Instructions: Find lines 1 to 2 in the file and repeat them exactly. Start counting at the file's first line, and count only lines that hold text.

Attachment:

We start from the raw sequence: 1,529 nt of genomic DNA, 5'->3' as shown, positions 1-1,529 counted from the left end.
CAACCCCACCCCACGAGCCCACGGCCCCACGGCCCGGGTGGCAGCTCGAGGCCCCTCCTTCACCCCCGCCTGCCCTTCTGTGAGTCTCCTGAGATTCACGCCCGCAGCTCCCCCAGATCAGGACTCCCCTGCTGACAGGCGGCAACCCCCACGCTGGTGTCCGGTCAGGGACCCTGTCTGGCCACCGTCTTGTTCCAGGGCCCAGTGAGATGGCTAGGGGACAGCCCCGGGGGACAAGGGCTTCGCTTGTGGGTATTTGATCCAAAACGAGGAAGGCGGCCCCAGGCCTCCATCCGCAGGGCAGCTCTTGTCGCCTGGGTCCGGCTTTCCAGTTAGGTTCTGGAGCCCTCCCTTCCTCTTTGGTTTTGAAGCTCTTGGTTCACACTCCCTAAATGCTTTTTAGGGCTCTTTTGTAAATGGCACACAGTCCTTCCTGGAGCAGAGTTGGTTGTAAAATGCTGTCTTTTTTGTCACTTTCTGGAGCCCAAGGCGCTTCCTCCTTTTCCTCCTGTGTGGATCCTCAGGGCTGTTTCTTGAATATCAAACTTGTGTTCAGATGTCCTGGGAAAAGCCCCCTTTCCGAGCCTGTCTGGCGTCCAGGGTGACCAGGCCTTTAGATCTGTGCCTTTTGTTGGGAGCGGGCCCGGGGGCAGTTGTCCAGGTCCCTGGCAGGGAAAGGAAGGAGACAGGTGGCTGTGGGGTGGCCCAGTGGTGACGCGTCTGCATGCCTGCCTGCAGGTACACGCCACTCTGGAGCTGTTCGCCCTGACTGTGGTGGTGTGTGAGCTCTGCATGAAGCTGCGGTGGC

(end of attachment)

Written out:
We start from the raw sequence: 1,529 nt of genomic DNA, 5'->3' as shown, positions 1-1,529 counted from the left end.
CAACCCCACCCCACGAGCCCACGGCCCCACGGCCCGGGTGGCAGCTCGAGGCCCCTCCTTCACCCCCGCCTGCCCTTCTGTGAGTCTCCTGAGATTCACGCCCGCAGCTCCCCCAGATCAGGACTCCCCTGCTGACAGGCGGCAACCCCCACGCTGGTGTCCGGTCAGGGACCCTGTCTGGCCACCGTCTTGTTCCAGGGCCCAGTGAGATGGCTAGGGGACAGCCCCGGGGGACAAGGGCTTCGCTTGTGGGTATTTGATCCAAAACGAGGAAGGCGGCCCCAGGCCTCCATCCGCAGGGCAGCTCTTGTCGCCTGGGTCCGGCTTTCCAGTTAGGTTCTGGAGCCCTCCCTTCCTCTTTGGTTTTGAAGCTCTTGGTTCACACTCCCTAAATGCTTTTTAGGGCTCTTTTGTAAATGGCACACAGTCCTTCCTGGAGCAGAGTTGGTTGTAAAATGCTGTCTTTTTTGTCACTTTCTGGAGCCCAAGGCGCTTCCTCCTTTTCCTCCTGTGTGGATCCTCAGGGCTGTTTCTTGAATATCAAACTTGTGTTCAGATGTCCTGGGAAAAGCCCCCTTTCCGAGCCTGTCTGGCGTCCAGGGTGACCAGGCCTTTAGATCTGTGCCTTTTGTTGGGAGCGGGCCCGGGGGCAGTTGTCCAGGTCCCTGGCAGGGAAAGGAAGGAGACAGGTGGCTGTGGGGTGGCCCAGTGGTGACGCGTCTGCATGCCTGCCTGCAGGTACACGCCACTCTGGAGCTGTTCGCCCTGACTGTGGTGGTGTGTGAGCTCTGCATGAAGCTGCGGTGGC